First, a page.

Berlin’s increasing capital in the tech world intertwines oddly at the intersection of an evergreen wunderkind kind of status in the art scene. Yet, somehow it also does wonders to solidify its reputation for being a thriving semi-cheap hotbed of parties, fun and fabulousness. Lately, however, the glass shoe doesn’t seem to fit as nicely as it used to.  The influx of unicorn tech capital has actually upped the rent  in that slow alt-Silicon Valley divide and meditative kind of way. That is to say, bring on the gluten-free brezel  atop my semi-bloody bloody mary/beer hybrid. In essence, this coalition of odd bedfellows somehow makes the economy of Berlin less lowkey stasi Cold War and more free market friendly. 

It’s important to be registered, that is to get what’s called an Anmeldung pretty much before you can do anything in Berlin like getting a bank account or tax id or a visa. Registration can be secured at some short stay accommodations that cater to expats. This allows for plenty of time to get your passport, proof of income, employment contract, bank statements and other paperwork necessary for securing a more long term living arrangement.

Rent in Berlin comes in 2 flavors: Kaltmiete (cold rent) which means bare bones without heating and other utilities and Warm Miete (warm rent) which includes utilities and other running costs. You may have to register with a water and electricity supplier on your own for longer term rentals. Make sure you ask what is included in the cost to avoid any unwanted costs. Many people opt for shared living, called Wohngemeinschaft. Co-living is a great way to warp speed your city knowledge and connections, if your roomies are cool like that. Plus you share the cost of everything. 

As with any search for new accommodations, online is a good place to start. Here are a few that are popular:

  • WG-gesucht: popular for shared spaces, roommates and all. Also has advice on what you need to find a place.
  • Immobilien24: a market leader in rentals around Europe. Detailed, hi res photos and equipped with all the information you seek with lots of filters. 
  • Wunderflats: sleek, modern furnished apartments. Ikea style but nice and convenient. Great search functions for something quick and easy.
  • Immowelt: find housing to buy or rent as well as loans and moving tips.

Facebook has a number of groups dedicated to apartment hunting and finding apartments. 

Once you’ve made some progress, and scheduled viewings, prepare yourself for the viewing experience — something akin to charm on school on acid. In other words there will be competition. Make sure you bring all the necessary papers and all the enchantment you can muster.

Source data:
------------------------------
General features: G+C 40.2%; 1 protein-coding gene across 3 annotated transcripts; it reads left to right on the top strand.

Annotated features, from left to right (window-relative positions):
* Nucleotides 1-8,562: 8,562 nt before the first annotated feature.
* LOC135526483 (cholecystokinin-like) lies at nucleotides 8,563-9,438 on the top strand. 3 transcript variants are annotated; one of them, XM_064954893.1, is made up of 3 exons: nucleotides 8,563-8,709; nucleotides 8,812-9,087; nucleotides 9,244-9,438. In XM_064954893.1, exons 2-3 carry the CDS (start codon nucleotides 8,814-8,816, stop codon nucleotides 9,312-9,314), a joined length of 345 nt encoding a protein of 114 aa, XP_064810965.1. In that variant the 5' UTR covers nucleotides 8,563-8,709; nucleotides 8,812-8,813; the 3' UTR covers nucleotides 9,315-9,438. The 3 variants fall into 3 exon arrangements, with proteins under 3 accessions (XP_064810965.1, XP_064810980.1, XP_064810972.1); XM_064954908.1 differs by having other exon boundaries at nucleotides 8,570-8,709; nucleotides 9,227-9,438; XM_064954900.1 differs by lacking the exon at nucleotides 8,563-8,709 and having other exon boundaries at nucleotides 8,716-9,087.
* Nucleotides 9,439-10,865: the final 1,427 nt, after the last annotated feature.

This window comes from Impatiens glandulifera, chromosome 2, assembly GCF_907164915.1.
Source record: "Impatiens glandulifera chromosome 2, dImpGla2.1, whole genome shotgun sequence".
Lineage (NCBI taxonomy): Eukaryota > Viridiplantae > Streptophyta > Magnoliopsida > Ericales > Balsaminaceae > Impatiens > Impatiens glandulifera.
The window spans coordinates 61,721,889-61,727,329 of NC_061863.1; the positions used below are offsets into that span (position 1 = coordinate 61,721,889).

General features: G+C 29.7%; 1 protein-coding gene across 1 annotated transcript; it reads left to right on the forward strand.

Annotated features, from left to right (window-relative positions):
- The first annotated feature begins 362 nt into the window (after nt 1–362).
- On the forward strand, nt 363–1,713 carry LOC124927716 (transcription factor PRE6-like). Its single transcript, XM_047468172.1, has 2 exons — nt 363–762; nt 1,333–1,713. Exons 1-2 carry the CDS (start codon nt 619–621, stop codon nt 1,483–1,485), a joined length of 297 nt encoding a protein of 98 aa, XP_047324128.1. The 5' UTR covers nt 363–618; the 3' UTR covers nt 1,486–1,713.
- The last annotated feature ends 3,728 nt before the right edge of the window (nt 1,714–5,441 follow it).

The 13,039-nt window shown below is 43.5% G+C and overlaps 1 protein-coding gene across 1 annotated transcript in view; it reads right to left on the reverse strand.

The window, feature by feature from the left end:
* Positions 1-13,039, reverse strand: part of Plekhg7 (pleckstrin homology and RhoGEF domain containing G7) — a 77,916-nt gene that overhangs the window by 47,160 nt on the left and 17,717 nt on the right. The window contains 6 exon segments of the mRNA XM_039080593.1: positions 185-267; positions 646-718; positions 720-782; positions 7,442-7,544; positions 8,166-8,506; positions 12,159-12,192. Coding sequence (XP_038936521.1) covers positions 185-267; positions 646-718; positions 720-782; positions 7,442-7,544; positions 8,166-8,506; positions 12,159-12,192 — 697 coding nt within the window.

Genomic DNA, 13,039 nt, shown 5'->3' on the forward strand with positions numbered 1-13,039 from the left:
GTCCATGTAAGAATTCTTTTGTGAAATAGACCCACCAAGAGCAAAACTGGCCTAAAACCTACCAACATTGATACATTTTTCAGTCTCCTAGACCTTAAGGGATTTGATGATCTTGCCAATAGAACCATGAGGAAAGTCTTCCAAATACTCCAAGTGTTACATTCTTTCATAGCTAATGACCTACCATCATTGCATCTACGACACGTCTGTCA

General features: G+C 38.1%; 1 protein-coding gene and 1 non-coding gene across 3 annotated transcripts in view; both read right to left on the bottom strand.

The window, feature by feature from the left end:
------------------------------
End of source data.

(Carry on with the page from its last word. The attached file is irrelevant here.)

Some knowledge of German is always helpful especially in filling out and acquiring the endless forms you need to make yourself apartment renting ready. Once you are living fancy free, it is a difficult endeavor for landlords to kick you out of the apartment. 

Expect to pay 500+ euros a month to rent a shared place. One bedrooms typically start from the 900 euro range depending what area of the city you are in. But keep in mind, you can find 1 euro beer at almost any local neighborhood Späti. 

Cheap Places to Stay in Berlin

Bedding Berlin on a budget? Berlin is still a wallet-friendly paradise compared to the likes of Amsterdam or London. You’ll never not find a hostel to stay at in Berlin; it’s just a matter of amenities and quality.  Berlin hostels, like any good edgy European city,  run the gamut from designer, boutique feels to  blended concepts and eco-conscious. Many have hip and ironic themes

  • The Dude; almost too hip it hurts. Also on the pricier side of budget. Mini rooms start at 79 euros, but the decor is minimal boutique with flat screens galore to watch your favorite dude. There’s also an American style steak restaurant and a breakfast spot lovingly called YADA YADA. 
  • Almodovar: while you might be thinking Spanish flavors, this has more of a yogi/organic/vegan/detox vibe. The spa isn’t half bad. There’s a rooftop sauna. Starts at 92 euro for the standard (yoga mat included).
  • Meininger hotels: with locations across the city, these hotels are standard airport type hotels. Clean looking rooms, vending machines and ticket service. There’s price points for backpackers, families, business travelers and even longer term packages. 
  • Student Hotel: located in Mitte. Has extended stays, a bar, gym, decent restaurant, great decor, stylish student rooms, fancier rooms, and did I mention the Nespresso machine? The concept is sound and it’s worth it just for all the facilities available.
  • Generator Hostels: a hostel with a hygiene promise and extremely reasonable rates (15 euro a night). Generator operates in Mitte and Prenzlauer Berg. Choose from typical hostel dorm situations or private rooms with twin or king beds. 
  • Circus Hostel/Hotel/Apartments: with its 3 properties, Circus is located on Rosenthaler Platz in Mitte near a global array of restos and pubs. Their focus is sustainability and hospitality. A spot at the hostel starts from 20 euro. There’s a microbrewery and Hoff museum dedicated to the Knight Rider  himself.
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We would advise who wish to undertake the nomadic adventure to learn to launch themselves, to be guided by their hearts, following their dreams and projecting them with the same energy of everything that really makes them vibrate and feel alive, otherwise we would live  being asleep waiting for a future that will probably not happen because we are denying it ourselves.